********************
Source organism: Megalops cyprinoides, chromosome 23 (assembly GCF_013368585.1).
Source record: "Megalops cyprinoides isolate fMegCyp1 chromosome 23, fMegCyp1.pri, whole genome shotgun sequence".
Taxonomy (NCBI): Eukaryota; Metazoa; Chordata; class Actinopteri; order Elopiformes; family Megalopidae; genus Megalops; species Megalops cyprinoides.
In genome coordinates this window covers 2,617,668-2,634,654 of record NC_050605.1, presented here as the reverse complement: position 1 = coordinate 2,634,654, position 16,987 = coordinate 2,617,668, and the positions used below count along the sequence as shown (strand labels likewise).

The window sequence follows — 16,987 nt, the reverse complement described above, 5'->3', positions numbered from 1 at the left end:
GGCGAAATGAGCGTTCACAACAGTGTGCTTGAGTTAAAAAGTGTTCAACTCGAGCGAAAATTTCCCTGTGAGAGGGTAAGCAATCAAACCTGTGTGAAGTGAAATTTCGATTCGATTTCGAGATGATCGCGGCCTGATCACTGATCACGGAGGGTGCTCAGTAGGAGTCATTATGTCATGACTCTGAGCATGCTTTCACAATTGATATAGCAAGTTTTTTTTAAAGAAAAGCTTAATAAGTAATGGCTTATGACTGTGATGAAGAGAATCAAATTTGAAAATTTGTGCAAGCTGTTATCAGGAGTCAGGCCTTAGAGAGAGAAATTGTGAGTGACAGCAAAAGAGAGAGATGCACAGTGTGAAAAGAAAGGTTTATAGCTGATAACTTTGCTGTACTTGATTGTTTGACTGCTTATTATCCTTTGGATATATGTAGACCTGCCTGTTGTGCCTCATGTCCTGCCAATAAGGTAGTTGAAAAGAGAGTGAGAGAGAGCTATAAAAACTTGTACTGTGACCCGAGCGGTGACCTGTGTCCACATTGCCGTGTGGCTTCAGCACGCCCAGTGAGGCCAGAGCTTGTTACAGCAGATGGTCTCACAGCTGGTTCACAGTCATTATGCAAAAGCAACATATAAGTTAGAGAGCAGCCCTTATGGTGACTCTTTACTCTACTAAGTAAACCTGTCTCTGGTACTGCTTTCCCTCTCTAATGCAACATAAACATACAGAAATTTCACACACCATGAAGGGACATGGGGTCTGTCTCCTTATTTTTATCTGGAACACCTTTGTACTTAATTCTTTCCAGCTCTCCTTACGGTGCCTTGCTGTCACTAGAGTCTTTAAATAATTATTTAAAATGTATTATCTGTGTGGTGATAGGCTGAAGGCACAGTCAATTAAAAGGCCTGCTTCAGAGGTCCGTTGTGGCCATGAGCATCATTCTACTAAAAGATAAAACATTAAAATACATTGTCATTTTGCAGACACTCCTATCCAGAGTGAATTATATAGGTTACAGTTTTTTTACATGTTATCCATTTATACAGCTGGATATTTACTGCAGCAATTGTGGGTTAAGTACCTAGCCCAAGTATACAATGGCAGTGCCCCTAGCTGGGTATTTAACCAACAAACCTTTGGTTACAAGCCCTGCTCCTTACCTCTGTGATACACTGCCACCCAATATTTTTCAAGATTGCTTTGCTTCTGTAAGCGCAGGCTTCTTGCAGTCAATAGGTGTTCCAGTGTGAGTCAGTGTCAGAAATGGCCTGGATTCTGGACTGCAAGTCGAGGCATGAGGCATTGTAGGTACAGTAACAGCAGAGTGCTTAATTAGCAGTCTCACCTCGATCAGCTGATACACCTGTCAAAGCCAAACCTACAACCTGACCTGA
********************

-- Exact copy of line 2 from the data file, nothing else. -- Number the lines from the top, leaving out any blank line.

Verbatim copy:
Source record: "Megalops cyprinoides isolate fMegCyp1 chromosome 23, fMegCyp1.pri, whole genome shotgun sequence".